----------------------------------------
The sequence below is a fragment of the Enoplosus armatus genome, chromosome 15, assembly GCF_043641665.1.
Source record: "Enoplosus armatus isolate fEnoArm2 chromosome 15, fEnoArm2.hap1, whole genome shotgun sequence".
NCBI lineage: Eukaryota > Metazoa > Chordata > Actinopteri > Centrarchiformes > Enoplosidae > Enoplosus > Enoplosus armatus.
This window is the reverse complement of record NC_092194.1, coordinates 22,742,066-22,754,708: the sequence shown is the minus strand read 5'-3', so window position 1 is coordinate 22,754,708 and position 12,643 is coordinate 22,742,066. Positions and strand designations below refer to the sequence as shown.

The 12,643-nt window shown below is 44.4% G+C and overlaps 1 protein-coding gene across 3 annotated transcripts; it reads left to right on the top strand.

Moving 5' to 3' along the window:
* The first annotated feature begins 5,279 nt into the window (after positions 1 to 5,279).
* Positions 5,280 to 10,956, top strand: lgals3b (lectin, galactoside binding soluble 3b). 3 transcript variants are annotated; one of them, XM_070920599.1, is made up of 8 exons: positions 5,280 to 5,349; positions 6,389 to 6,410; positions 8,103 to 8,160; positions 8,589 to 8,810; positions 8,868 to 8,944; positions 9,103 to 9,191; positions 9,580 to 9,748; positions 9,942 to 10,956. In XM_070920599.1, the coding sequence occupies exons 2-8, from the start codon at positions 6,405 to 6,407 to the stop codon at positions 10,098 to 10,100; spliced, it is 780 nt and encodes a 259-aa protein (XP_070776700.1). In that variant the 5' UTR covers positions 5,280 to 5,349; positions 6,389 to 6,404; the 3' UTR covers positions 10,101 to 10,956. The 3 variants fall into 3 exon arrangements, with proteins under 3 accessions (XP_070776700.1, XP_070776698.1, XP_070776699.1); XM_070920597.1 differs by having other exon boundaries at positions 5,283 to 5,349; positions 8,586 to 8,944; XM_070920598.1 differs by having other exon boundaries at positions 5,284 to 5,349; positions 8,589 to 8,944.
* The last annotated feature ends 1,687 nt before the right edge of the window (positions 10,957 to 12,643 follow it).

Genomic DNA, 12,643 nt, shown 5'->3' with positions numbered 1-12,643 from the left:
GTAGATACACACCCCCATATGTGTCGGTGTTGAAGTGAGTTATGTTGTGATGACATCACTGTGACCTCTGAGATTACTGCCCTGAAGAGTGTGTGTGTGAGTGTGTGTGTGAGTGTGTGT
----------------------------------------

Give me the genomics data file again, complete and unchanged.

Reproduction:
The sequence below is a fragment of the Enoplosus armatus genome, chromosome 15, assembly GCF_043641665.1.
Source record: "Enoplosus armatus isolate fEnoArm2 chromosome 15, fEnoArm2.hap1, whole genome shotgun sequence".
NCBI lineage: Eukaryota > Metazoa > Chordata > Actinopteri > Centrarchiformes > Enoplosidae > Enoplosus > Enoplosus armatus.
This window is the reverse complement of record NC_092194.1, coordinates 22,742,066-22,754,708: the sequence shown is the minus strand read 5'-3', so window position 1 is coordinate 22,754,708 and position 12,643 is coordinate 22,742,066. Positions and strand designations below refer to the sequence as shown.

The 12,643-nt window shown below is 44.4% G+C and overlaps 1 protein-coding gene across 3 annotated transcripts; it reads left to right on the top strand.

Moving 5' to 3' along the window:
* The first annotated feature begins 5,279 nt into the window (after positions 1 to 5,279).
* Positions 5,280 to 10,956, top strand: lgals3b (lectin, galactoside binding soluble 3b). 3 transcript variants are annotated; one of them, XM_070920599.1, is made up of 8 exons: positions 5,280 to 5,349; positions 6,389 to 6,410; positions 8,103 to 8,160; positions 8,589 to 8,810; positions 8,868 to 8,944; positions 9,103 to 9,191; positions 9,580 to 9,748; positions 9,942 to 10,956. In XM_070920599.1, the coding sequence occupies exons 2-8, from the start codon at positions 6,405 to 6,407 to the stop codon at positions 10,098 to 10,100; spliced, it is 780 nt and encodes a 259-aa protein (XP_070776700.1). In that variant the 5' UTR covers positions 5,280 to 5,349; positions 6,389 to 6,404; the 3' UTR covers positions 10,101 to 10,956. The 3 variants fall into 3 exon arrangements, with proteins under 3 accessions (XP_070776700.1, XP_070776698.1, XP_070776699.1); XM_070920597.1 differs by having other exon boundaries at positions 5,283 to 5,349; positions 8,586 to 8,944; XM_070920598.1 differs by having other exon boundaries at positions 5,284 to 5,349; positions 8,589 to 8,944.
* The last annotated feature ends 1,687 nt before the right edge of the window (positions 10,957 to 12,643 follow it).

Genomic DNA, 12,643 nt, shown 5'->3' with positions numbered 1-12,643 from the left:
GTAGATACACACCCCCATATGTGTCGGTGTTGAAGTGAGTTATGTTGTGATGACATCACTGTGACCTCTGAGATTACTGCCCTGAAGAGTGTGTGTGTGAGTGTGTGTGTGAGTGTGTGT